And of course, given his well-known disdain for international law, Bolton was equally unconcerned by the new massacre in Qana. This despite the fact that, in a desperate attempt to portray Israel’s bogged-down offensive in Lebanon as a success to domestic audiences, Olmert announced that “All the population which is the power base of the Hezbollah in Lebanon was displaced”—once again confirming that, far from being collateral damage, the civilians in south Lebanon are the actual targets of the Israeli offensive.
    What Can the U.N. Do?

    So what can the U.N. do? It is almost touching that global scofflaws like Israel and the U.S. now show such a deep regard for Resolution 1559, which barely passed in 2004 with nine votes for and six abstentions, and which calls for Lebanese sovereignty over its own territory, and the disarming of the militias. One could, for example, usefully contrast Syria’s prompt withdrawal from Lebanon with the several decades it took Israel to abide by similar exhortations from the Security Council—not to mention the 39 years and counting that Israel has procrastinated and haggled about Resolution 242 ordering it out of the West Bank, Gaza and Golan Heights.

    Even more bemusingly, while Washington talks of new democracies in the region, it blithely ignores the unanimous votes of the newly elected parliaments of Iraq and Lebanon condemning Israel. In the case of Lebanon, the paradoxes become even more puzzling. If the purpose of 1559 is to restore sovereignty to Lebanon, then how is that process served by disarming Hezbollah against the wishes of the Lebanese people and parliament?

    Diplomatically, any solution must allow all sides to declare victory and back down. Hezbollah, by holding out for far longer than any recent Arab armies, has already won its victory politically in the Arab world. Once again it has emerged stronger as a result of Israeli stupidity.

    A payoff that may persuade the Lebanese and Hezbollah could be the handover of the Shabaa farms area to Lebanon, or to a multinational force. The question here—and one certainly not helped by Damascus’ reticence about Lebanese borders in general—is whether the Israelis are occupying Syrian or Lebanese territory. One thing is sure, however: these are not Israeli territories. In fact, like the Golan and the Palestinian territories, they come under long-outstanding Resolution 242, which says the Israelis should get out of them anyway. It would certainly be anomalous to have a U.N. force protecting Israeli control of illegally annexed territories.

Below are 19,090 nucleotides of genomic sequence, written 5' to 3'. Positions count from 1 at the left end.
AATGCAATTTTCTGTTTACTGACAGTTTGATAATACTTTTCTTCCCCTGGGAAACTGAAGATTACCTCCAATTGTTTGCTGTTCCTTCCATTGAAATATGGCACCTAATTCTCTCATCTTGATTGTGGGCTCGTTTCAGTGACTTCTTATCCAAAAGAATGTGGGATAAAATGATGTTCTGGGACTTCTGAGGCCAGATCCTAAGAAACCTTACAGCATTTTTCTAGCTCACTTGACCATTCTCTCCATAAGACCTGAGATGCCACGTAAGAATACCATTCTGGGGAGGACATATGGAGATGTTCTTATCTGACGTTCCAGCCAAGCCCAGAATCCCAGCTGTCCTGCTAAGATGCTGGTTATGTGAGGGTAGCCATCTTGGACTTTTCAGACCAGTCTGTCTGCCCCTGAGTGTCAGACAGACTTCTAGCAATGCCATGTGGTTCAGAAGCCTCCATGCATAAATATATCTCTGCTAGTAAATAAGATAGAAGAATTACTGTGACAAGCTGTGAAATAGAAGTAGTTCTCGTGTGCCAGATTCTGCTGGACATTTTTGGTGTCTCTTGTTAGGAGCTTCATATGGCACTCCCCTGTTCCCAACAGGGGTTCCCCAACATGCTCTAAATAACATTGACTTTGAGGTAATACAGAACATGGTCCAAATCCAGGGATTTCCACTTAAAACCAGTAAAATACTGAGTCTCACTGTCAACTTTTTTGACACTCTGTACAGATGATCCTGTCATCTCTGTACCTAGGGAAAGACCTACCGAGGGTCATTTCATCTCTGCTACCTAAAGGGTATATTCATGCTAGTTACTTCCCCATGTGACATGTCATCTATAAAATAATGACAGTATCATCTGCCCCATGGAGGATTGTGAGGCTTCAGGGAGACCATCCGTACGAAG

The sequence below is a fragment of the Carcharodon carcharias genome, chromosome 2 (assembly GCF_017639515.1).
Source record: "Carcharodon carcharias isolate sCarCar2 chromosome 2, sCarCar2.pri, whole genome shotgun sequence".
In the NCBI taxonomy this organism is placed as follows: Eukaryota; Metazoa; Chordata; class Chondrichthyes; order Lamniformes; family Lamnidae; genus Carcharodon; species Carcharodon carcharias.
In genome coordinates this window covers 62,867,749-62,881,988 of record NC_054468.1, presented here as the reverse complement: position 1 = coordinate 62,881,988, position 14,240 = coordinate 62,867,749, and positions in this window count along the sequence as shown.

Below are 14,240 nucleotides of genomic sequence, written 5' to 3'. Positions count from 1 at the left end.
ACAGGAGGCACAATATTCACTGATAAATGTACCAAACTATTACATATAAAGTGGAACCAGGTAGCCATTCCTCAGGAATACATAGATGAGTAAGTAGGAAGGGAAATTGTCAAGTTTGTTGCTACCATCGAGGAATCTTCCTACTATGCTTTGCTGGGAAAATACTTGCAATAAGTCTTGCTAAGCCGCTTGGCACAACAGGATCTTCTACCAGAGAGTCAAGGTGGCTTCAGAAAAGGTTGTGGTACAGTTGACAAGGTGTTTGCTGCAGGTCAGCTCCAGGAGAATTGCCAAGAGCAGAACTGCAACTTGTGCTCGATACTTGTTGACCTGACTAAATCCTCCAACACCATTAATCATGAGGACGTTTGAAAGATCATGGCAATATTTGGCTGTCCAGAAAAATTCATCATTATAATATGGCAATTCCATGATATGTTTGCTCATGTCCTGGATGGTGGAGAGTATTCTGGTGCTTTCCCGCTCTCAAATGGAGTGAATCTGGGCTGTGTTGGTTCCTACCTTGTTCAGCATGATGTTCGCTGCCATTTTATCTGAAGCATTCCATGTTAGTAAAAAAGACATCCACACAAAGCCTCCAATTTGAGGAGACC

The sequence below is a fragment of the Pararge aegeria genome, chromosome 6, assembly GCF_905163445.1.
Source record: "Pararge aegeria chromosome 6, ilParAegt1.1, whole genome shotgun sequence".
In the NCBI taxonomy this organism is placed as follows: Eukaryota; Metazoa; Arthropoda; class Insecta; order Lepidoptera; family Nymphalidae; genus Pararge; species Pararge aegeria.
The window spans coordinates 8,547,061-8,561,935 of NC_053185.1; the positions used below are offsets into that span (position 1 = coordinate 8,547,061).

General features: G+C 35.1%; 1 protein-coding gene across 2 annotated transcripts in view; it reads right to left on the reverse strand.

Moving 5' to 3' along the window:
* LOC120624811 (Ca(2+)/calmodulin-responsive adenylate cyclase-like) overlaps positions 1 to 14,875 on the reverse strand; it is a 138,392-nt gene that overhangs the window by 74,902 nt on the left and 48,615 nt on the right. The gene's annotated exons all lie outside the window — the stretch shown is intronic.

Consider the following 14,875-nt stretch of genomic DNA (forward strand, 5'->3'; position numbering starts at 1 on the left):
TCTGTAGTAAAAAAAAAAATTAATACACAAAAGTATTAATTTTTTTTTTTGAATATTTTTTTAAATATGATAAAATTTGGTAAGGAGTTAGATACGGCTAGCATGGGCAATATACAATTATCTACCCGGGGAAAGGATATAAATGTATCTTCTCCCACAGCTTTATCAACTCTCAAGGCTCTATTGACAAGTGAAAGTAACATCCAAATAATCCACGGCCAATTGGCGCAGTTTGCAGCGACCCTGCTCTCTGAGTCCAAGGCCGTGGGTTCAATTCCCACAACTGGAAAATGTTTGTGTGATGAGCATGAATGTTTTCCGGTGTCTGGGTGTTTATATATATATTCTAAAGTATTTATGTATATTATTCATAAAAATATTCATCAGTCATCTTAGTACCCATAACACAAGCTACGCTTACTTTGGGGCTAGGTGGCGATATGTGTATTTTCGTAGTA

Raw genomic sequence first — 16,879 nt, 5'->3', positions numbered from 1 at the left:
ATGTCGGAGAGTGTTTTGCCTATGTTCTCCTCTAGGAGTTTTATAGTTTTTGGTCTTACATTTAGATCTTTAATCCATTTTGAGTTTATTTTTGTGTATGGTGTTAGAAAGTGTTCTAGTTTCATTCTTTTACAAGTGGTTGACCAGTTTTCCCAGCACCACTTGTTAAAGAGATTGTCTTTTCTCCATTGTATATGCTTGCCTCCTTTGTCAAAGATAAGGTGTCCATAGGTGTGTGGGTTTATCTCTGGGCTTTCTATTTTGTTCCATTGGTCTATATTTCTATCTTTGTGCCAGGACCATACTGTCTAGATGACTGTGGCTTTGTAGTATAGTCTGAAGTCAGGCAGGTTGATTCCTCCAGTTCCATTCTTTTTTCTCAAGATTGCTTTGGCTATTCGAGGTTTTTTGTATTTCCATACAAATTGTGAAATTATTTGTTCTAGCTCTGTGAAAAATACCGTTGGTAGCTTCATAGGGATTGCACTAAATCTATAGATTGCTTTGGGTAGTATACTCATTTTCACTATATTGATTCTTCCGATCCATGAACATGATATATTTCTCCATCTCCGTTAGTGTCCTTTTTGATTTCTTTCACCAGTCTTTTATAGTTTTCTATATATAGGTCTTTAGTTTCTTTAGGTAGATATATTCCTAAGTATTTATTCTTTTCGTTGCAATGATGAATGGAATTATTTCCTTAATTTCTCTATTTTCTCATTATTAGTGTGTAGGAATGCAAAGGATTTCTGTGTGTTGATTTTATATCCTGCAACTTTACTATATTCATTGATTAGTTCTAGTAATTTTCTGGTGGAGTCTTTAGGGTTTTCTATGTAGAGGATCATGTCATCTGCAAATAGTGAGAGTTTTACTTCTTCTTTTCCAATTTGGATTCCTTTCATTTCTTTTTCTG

Because the proposal most implicating the U.N. is for a multinational force on the Israeli-Lebanese border, it does not require an excess of paranoia to assume that the bombing of the U.N. post at Khiam was a typically subtle Israeli hint to potential troop contributors as to what they can expect. Certainly there are some in the Israeli army, who may not have taken Olmert into their confidence, who do not want a U.N. force with teeth.

    Hezbollah, however, may even welcome such a force as part of a package—as long as it is genuinely impartial. And while Olmert might hope at the moment that such a force could help pull his chestnuts out of the fire, those in the Israeli military who cherish the ghost of Ariel Sharon would like to retrace his steps toward Beirut. The ever-ready American veto will reinforce those elements, of course, but one can presume—or at least hope—that their faulty judgment in starting the whole bloody affair has weakened their influence.

    If the international force robustly defended the border area against Hezbollah, which does after all have the support of most of the people living there, it will find itself on the receiving end of the attention that drove out Israel—unless it demonstrates evenhandedness by resisting Israeli incursions into Lebanon, which are in fact much more frequent than those going the other way.

    Any countries joining a multinational force should get cast-iron guarantees from NATO and the U.S. on protection for the force—including anti-aircraft capability. The French, the most enthusiastic proponents of such a force, seem to be implying that it will be strongly armed, which raises the interesting question: in the event of shooting between Israeli and U.N./multinational forces, which side will the United States be on?

    But that returns us to first principles. A Middle East peace does not depend on Resolution 1559, which barely scraped by, but on 242, and that clearly involves pressure—financial, logistical and diplo­matic—on the Israeli government. With significant portions of the Democratic Party seeming to agree with the White House that no matter what Israel does, no matter how unspeakable, it can count on their unqualified support, that does not seem to be in the cards.

    The other members of the Security Council should be making it plain that there will be no concessions to U.S. policies on Iran, Korea, or anywhere else until the U.S. shows signs of recognizing that international law applies not only to others, but to itself and Israel as well, and that Israel and the U.S. cannot go cherry picking which resolutions they deem applicable and which disposable.

    Ian Williams is a free-lance journalist based at the United Nations.

  • Apologies if this isn’t the part of the article I’m supposed to respond to.

    “in the event of shooting between Israeli and U.N./multinational forces, which side will the United States be on?”

    Israel…because it’s Israel. Isn’t the point of UN/Multinational forces making sure that US forces don’t have to be present at all?

    I mean the only two purposes of UN forces after all are:

    1) “Well the US isn’t going to do it (shame on them), so we have to.

    2) “The US obviously can’t be neutral here, so we should do it.